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Regular version of the site
Bachelor 2019/2020

Queuing Theory

Category 'Best Course for Broadening Horizons and Diversity of Knowledge and Skills'
Category 'Best Course for New Knowledge and Skills'
Type: Elective course (Software Engineering)
Area of studies: Software Engineering
When: 3 year, 1, 2 module
Mode of studies: offline
Instructors: Kirill K. Furmanov
Language: English
ECTS credits: 5

Course Syllabus


This course gives a detailed introduction into queueing theory along with insights into stochastic processes and simulation techniques useful for modeling queueing systems. A queue is a waiting line, and a queueing system is a system which provides service to some jobs (customers, clients) that arrive with time and wait to get served. Examples are: - a telecommunication system that processes requests for communication; - a hospital facing randomly occurring demand for hospital beds; - central processing unit that handles arriving jobs. Queueing theory is a branch of probability theory dealing with abstract representation of such systems. It helps obtain useful and unobvious answers to questions concerning waiting times for both jobs and servers, like “how much servers should a system have, so that a customer would not have to wait more than … on average?” or “what is the mean queue length corresponding to a certain capacity utilisation level?” Such questions arise, for example, in computer systems performance evaluation. These problems require knowledge of stochastic processes, therefore the course provides a review of point processes (Poisson, Erlang etc.) and Markov chains in discrete and continuous time, paying special attention to a birth-death process, often used in queueing models. It also includes a detailed insight into simulation, because queueing problems often do not have analytic solution. The course is aimed at students interested in applied probability, Monte Carlo simulation and computer systems performance evaluation.
Learning Objectives

Learning Objectives

  • to make students familiar with stochastic process theory and its applications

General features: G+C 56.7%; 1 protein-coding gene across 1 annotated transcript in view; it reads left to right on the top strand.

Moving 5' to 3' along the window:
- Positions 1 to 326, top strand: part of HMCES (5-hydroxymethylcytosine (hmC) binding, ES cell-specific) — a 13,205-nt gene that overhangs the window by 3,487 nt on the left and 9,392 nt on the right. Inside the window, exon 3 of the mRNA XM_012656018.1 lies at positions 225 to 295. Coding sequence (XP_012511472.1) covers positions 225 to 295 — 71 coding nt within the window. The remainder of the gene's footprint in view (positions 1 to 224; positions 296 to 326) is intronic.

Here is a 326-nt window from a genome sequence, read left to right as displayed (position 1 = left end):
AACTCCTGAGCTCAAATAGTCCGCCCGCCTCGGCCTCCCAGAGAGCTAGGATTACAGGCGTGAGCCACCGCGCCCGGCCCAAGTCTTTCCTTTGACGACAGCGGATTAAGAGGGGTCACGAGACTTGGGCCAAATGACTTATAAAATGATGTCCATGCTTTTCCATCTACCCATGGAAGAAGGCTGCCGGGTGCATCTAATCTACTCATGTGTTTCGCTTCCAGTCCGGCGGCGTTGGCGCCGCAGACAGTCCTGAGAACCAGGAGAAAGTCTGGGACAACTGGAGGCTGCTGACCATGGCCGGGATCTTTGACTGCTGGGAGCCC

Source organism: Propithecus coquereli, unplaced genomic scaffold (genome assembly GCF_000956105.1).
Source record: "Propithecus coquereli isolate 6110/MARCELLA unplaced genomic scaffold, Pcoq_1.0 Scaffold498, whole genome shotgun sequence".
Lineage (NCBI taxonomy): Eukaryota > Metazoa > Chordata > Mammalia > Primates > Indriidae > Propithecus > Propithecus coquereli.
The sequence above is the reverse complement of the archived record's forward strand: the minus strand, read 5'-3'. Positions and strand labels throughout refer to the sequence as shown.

• to develop mathematical and modeling skills required for evaluating queueing systems performance
  • to give a theoretical background needed to understand academic literature on the subject
Expected Learning Outcomes

Expected Learning Outcomes

  • be able to describe the structure of a certain queueing system
  • to know characteristics of queueing processes
  • to know common areas of queueing theory application
  • be able to find steady-state solutions for basic stochastic processes and queueing models
  • to know the basics of stochastic processes theory
  • to know measures of effectiveness of queueing systems
  • be able to evaluate measures of effectiveness
  • to know the basics of random number generation and Monte Carlo simulation
  • be able to simulate stochastic processes and queueing systems
  • to know common queueing models
  • be able to choose appropriate model for a system
  • know common queueing models
  • be able to read and understand academic literature on stochastic processes, queueing and computer systems performance evaluation
  • know the basics of stochastic processes theory
  • be able to estimate parameters of a queueing process from data
  • be able to solve simple differential and difference equations
  • know probabilistic models for timing of events
Course Contents

Course Contents

  • Introduction to queueing theory
  • Differential and difference equations
  • Modeling arrivals: Poisson stream and other point processes.
  • Markov chains
  • Single-channel exponential queueing models
  • Simulating queues
  • Simple Markovian birth-death queueing models
  • Advanced models (general service pattern, queues with impatience etc.)
  • Elements of computer systems performance evaluation
  • Generating functions
  • Statistical inference in queueing
Assessment Elements

Assessment Elements

  • non-blocking test
  • non-blocking homework
  • non-blocking exam
Interim Assessment

Interim Assessment

  • Interim assessment (2 module)
    0.5 * exam + 0.25 * homework + 0.25 * test


Recommended Core Bibliography

  • Gorain, G. C. (2014). Introductory Course on Differential Equations. New Delhi: Alpha Science Internation Limited. Retrieved from http://search.ebscohost.com/login.aspx?direct=true&site=eds-live&db=edsebk&AN=1878058

Recommended Additional Bibliography

  • DORDA, M., TEICHMANN, D., & GRAF, V. (2019). Optimisation of Service Capacity Based on Queueing Theory. MM Science Journal, 2975–2981. https://doi.org/10.17973/MMSJ.2019_10_201889